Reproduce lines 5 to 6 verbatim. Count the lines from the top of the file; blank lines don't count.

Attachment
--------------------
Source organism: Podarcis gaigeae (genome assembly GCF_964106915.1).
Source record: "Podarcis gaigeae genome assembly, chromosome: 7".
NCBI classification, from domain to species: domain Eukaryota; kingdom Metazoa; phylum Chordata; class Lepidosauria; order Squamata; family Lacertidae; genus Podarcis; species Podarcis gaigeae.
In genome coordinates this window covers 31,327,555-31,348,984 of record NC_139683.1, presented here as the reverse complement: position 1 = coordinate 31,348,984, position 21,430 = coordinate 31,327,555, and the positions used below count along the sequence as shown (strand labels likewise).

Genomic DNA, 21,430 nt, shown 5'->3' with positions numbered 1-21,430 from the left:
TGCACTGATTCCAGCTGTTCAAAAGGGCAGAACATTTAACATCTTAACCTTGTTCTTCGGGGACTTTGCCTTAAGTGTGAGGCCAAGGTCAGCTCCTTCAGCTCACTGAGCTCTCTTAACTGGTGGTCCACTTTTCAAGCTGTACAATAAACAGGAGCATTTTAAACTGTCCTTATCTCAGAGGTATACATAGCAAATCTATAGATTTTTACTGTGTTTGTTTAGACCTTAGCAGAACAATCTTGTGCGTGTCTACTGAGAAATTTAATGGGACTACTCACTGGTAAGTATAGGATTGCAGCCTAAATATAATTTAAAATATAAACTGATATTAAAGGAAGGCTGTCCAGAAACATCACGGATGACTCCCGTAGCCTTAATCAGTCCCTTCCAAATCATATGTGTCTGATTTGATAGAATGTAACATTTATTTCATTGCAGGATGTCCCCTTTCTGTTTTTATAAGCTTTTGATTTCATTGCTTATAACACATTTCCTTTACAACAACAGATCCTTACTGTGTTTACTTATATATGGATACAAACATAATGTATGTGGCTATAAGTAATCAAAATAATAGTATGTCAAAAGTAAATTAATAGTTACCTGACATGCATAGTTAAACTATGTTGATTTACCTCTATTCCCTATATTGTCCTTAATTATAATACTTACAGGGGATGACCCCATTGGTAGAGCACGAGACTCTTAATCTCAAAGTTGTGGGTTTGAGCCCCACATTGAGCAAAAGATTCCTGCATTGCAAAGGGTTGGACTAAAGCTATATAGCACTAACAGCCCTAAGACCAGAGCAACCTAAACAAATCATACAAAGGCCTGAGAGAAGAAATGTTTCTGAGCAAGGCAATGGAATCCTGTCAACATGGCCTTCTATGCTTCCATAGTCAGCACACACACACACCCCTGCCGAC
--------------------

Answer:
Genomic DNA, 21,430 nt, shown 5'->3' with positions numbered 1-21,430 from the left:
TGCACTGATTCCAGCTGTTCAAAAGGGCAGAACATTTAACATCTTAACCTTGTTCTTCGGGGACTTTGCCTTAAGTGTGAGGCCAAGGTCAGCTCCTTCAGCTCACTGAGCTCTCTTAACTGGTGGTCCACTTTTCAAGCTGTACAATAAACAGGAGCATTTTAAACTGTCCTTATCTCAGAGGTATACATAGCAAATCTATAGATTTTTACTGTGTTTGTTTAGACCTTAGCAGAACAATCTTGTGCGTGTCTACTGAGAAATTTAATGGGACTACTCACTGGTAAGTATAGGATTGCAGCCTAAATATAATTTAAAATATAAACTGATATTAAAGGAAGGCTGTCCAGAAACATCACGGATGACTCCCGTAGCCTTAATCAGTCCCTTCCAAATCATATGTGTCTGATTTGATAGAATGTAACATTTATTTCATTGCAGGATGTCCCCTTTCTGTTTTTATAAGCTTTTGATTTCATTGCTTATAACACATTTCCTTTACAACAACAGATCCTTACTGTGTTTACTTATATATGGATACAAACATAATGTATGTGGCTATAAGTAATCAAAATAATAGTATGTCAAAAGTAAATTAATAGTTACCTGACATGCATAGTTAAACTATGTTGATTTACCTCTATTCCCTATATTGTCCTTAATTATAATACTTACAGGGGATGACCCCATTGGTAGAGCACGAGACTCTTAATCTCAAAGTTGTGGGTTTGAGCCCCACATTGAGCAAAAGATTCCTGCATTGCAAAGGGTTGGACTAAAGCTATATAGCACTAACAGCCCTAAGACCAGAGCAACCTAAACAAATCATACAAAGGCCTGAGAGAAGAAATGTTTCTGAGCAAGGCAATGGAATCCTGTCAACATGGCCTTCTATGCTTCCATAGTCAGCACACACACACACCCCTGCCGAC